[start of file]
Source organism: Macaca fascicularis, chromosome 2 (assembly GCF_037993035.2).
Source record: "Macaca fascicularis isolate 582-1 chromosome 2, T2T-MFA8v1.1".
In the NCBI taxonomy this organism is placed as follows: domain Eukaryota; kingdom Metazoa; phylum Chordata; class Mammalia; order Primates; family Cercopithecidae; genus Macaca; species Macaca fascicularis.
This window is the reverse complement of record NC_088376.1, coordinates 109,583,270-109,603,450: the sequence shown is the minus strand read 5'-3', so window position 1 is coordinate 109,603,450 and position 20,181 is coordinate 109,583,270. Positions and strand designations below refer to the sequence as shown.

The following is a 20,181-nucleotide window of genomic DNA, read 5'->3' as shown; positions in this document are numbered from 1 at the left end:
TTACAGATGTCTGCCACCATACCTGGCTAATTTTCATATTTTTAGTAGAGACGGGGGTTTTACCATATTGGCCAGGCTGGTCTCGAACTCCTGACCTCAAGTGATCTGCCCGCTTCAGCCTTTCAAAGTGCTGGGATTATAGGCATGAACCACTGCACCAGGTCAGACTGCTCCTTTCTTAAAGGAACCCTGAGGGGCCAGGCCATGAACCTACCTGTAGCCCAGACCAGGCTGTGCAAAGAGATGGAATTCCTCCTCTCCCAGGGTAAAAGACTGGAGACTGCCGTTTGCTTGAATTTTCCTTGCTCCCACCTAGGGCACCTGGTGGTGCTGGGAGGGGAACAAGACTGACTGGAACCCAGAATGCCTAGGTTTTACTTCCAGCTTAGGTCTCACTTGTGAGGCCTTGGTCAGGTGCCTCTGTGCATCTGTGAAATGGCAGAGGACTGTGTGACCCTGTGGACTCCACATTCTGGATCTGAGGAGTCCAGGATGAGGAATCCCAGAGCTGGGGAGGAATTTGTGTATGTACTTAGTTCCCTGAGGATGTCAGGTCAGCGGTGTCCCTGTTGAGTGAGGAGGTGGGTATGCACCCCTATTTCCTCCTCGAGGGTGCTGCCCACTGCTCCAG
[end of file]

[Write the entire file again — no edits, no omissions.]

Source organism: Macaca fascicularis, chromosome 2 (assembly GCF_037993035.2).
Source record: "Macaca fascicularis isolate 582-1 chromosome 2, T2T-MFA8v1.1".
In the NCBI taxonomy this organism is placed as follows: domain Eukaryota; kingdom Metazoa; phylum Chordata; class Mammalia; order Primates; family Cercopithecidae; genus Macaca; species Macaca fascicularis.
This window is the reverse complement of record NC_088376.1, coordinates 109,583,270-109,603,450: the sequence shown is the minus strand read 5'-3', so window position 1 is coordinate 109,603,450 and position 20,181 is coordinate 109,583,270. Positions and strand designations below refer to the sequence as shown.

The following is a 20,181-nucleotide window of genomic DNA, read 5'->3' as shown; positions in this document are numbered from 1 at the left end:
TTACAGATGTCTGCCACCATACCTGGCTAATTTTCATATTTTTAGTAGAGACGGGGGTTTTACCATATTGGCCAGGCTGGTCTCGAACTCCTGACCTCAAGTGATCTGCCCGCTTCAGCCTTTCAAAGTGCTGGGATTATAGGCATGAACCACTGCACCAGGTCAGACTGCTCCTTTCTTAAAGGAACCCTGAGGGGCCAGGCCATGAACCTACCTGTAGCCCAGACCAGGCTGTGCAAAGAGATGGAATTCCTCCTCTCCCAGGGTAAAAGACTGGAGACTGCCGTTTGCTTGAATTTTCCTTGCTCCCACCTAGGGCACCTGGTGGTGCTGGGAGGGGAACAAGACTGACTGGAACCCAGAATGCCTAGGTTTTACTTCCAGCTTAGGTCTCACTTGTGAGGCCTTGGTCAGGTGCCTCTGTGCATCTGTGAAATGGCAGAGGACTGTGTGACCCTGTGGACTCCACATTCTGGATCTGAGGAGTCCAGGATGAGGAATCCCAGAGCTGGGGAGGAATTTGTGTATGTACTTAGTTCCCTGAGGATGTCAGGTCAGCGGTGTCCCTGTTGAGTGAGGAGGTGGGTATGCACCCCTATTTCCTCCTCGAGGGTGCTGCCCACTGCTCCAG